Queen Mother's Hedge
Well it was with trepidation that we ventured to Farnham Park on Wednesday 9th January to volunteer with ‘laying’ the Queen Mother’s Hedge.
This unwieldy mix of mainly hazel, but including some hawthorn, elder and large hornbeam trees was to be set about and tamed into a masterpiece of hedge laying. Although we possessed little knowledge of the art we were soon brought up to speed by the park ranger, Nick McFarlane, and the rest of the volunteers.
Through a process of clearing out deadwood and brambles the hedge soon starts to take shape. As we thinned out some of the larger stems of hazel we soon started the process of slicing the stems and bending them over, these are called pleachers. We used a tool called a billhook to make the cuts. Later visits, have seen the installation of stakes 4-5ft lengths of hazel that are driven into the ground using a podger or beadle. Finally the binders, long lengths of hazel, are woven into the top of the stakes to create the finished hedge.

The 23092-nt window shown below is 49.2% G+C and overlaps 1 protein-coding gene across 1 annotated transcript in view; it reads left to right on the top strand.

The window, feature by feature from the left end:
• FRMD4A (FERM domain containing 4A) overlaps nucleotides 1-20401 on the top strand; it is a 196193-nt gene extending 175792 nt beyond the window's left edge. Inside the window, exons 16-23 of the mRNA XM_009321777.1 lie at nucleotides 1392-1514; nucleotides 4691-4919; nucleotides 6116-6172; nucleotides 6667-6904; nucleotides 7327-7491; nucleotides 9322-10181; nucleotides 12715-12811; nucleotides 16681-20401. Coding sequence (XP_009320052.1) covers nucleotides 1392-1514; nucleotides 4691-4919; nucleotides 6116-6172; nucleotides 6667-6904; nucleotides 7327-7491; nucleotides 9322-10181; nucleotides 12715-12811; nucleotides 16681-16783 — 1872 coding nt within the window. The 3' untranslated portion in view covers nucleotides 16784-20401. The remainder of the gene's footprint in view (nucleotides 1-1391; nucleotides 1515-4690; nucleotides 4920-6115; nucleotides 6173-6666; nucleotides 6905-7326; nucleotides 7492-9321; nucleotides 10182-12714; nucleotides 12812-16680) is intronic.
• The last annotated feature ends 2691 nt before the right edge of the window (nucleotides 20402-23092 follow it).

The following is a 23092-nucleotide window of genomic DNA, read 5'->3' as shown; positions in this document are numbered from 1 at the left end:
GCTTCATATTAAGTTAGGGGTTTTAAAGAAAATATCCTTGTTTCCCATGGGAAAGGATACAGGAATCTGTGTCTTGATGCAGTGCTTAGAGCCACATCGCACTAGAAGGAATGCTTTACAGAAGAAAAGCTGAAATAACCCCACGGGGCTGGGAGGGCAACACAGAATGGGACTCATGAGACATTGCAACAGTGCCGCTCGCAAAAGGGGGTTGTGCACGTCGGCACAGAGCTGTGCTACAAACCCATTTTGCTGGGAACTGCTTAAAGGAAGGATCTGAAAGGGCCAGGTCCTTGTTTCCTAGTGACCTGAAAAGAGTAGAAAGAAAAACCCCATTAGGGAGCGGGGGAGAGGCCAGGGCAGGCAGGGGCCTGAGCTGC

The hedgerows of Britain were somewhat in decline in the 60s\70s as farmers were encouraged to remove them to create larger fields. However, there has been somewhat of a revival. As a boy I remember following my Father around various fields planting hedgerows. I recall being in awe of how many hundreds of small hedge plants could be put into the ground in one day. I have found the time in Farnham Park to be slightly nostalgic of my past but also a glimpse into the ecological future of hedges. So, if you feel that you need a new challenge or simply want to try something new or learn something that has long been in decline, hedge laying is for you!!!
David Pink February 2019